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Changing foreign exchange

Moneycorp is one of a growing number of FX companies competing with banks

If you have property, investments or businesses in the United Kingdom or any other country outside the euro zone, you could save thousands on currency exchanges by using the services of a growing breed of foreign exchange (FX) specialists instead of the main banks.

The current weakness of the euro against sterling, the United States dollar and many other currencies means businesses and individuals with even limited exposure to foreign currencies may be losing out by not using a specialist.

One of them is Moneycorp, a global firm that opened a branch in Ireland in 2013. It deals mostly with corporate customers, but about 15 per cent of its business is with private clients who include investors with significant foreign currency investments.

According to managing director Bryan McSharry, Moneycorp offers consistently better FX rates, an online dealing and payments platform and no payment charges in many cases.

“We are a currency specialist,” he said. “That’s all we do, nothing else. So we have to be better at currency than everybody else or we wouldn’t have a business.”

Specialists may offer a more personal and responsive service.

“If you’re an individual with a summer house in the UK, and you want to have an engagement with a FX professional, you’re not going to get direct access to one of those at the bank,” said McSharry.

“But primarily we exist because we provide a better FX rate than a bank would,” he added.

With any international money transfer involving a currency exchange, banks will usually charge a fee or commission as well as an exchange-rate margin.

“Individuals generally get the worst exchange rates from banks as there is very little banking relationship,” said Barry Dowling, co-founder of TransferMate Global Payments, an online broker, which deals mainly with businesses but also caters for individuals.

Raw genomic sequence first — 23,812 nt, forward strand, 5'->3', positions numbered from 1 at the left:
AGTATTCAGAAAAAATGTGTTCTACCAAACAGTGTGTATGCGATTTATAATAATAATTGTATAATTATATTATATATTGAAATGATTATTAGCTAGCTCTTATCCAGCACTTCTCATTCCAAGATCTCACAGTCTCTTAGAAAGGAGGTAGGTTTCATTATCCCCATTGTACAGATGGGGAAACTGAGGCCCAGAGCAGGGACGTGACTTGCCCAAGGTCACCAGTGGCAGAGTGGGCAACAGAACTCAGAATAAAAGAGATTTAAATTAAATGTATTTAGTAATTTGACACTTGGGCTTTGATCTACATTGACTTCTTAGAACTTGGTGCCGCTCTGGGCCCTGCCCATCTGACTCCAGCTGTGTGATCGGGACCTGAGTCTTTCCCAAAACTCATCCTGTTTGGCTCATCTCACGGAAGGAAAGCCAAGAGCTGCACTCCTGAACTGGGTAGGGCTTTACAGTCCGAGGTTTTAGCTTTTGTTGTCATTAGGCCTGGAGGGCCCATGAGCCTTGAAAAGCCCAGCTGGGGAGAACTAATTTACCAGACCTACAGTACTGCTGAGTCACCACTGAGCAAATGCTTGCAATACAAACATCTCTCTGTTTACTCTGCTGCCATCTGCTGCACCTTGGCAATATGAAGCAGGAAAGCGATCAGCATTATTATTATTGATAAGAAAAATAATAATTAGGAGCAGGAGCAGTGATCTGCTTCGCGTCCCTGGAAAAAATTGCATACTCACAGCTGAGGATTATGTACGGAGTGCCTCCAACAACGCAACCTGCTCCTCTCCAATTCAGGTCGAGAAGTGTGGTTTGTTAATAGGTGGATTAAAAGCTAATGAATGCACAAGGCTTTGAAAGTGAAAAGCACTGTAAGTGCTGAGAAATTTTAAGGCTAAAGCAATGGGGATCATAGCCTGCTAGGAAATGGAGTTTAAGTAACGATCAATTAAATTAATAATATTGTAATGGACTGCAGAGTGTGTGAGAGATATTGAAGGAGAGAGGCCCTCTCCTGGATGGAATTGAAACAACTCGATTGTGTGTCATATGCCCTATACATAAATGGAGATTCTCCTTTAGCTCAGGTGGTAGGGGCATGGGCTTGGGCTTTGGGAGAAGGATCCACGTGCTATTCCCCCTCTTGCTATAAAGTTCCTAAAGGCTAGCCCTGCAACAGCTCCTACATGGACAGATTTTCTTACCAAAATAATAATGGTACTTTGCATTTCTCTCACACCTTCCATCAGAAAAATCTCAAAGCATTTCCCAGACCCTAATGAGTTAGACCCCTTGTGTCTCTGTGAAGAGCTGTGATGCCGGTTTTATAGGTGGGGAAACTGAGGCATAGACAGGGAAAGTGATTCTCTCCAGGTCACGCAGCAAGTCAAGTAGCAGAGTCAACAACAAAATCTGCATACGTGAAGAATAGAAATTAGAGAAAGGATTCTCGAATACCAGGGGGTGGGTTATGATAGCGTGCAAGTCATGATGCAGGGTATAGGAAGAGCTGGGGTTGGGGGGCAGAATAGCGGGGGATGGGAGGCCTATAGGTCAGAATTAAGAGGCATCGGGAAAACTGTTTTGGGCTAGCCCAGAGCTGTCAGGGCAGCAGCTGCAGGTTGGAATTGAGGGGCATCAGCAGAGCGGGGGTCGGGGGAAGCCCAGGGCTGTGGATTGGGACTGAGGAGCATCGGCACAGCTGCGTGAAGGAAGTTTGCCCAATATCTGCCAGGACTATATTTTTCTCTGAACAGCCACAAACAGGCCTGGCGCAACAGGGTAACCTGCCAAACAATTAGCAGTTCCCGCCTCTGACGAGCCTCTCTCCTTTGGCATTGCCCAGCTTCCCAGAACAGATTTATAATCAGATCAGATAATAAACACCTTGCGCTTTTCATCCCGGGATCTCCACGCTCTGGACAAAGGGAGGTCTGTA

“Exchange rates margins charged by banks to individuals may, depending on the bank and the currency bought or sold, be as high as 4 per cent.”

Based on exchange rates from September 11th, the firm claims that it can save customers in Ireland up to €366 on a payment of £10,000 compared with Irish banks.

As well as competitive FX rates, Moneycorp also offers customers – including individuals – the opportunity to create hedging strategies using “forward contracts”.

This is a facility that allows you to fix the currency exchange rate for up to two years in advance of a payment so you don’t have to worry about the market moving against you, which can be ideal for buying and selling property or making other large payments.

Of course, anyone who took out a two-year forward contract in 2013 would be making a significant saving now, but it’s still anyone’s guess if the euro will regain its strength or if it will continue to weaken against other currencies in the months to come. There are also peer-to-peer currency exchanges such as CurrencyFair, which differ from firms such as Transfermate, Fexco or Moneycorp in that they work by matching buyers and sellers of euro, US dollars, sterling and several other currencies.

You don’t send your money directly to the buyer (or seller); instead you send it to the currency exchange firm, which then passes it on.

CurrencyFair’s marketplace allows people to choose either to exchange immediately using the best rate currently available or offer up funds at a rate of their choosing and wait for another customer to match them.

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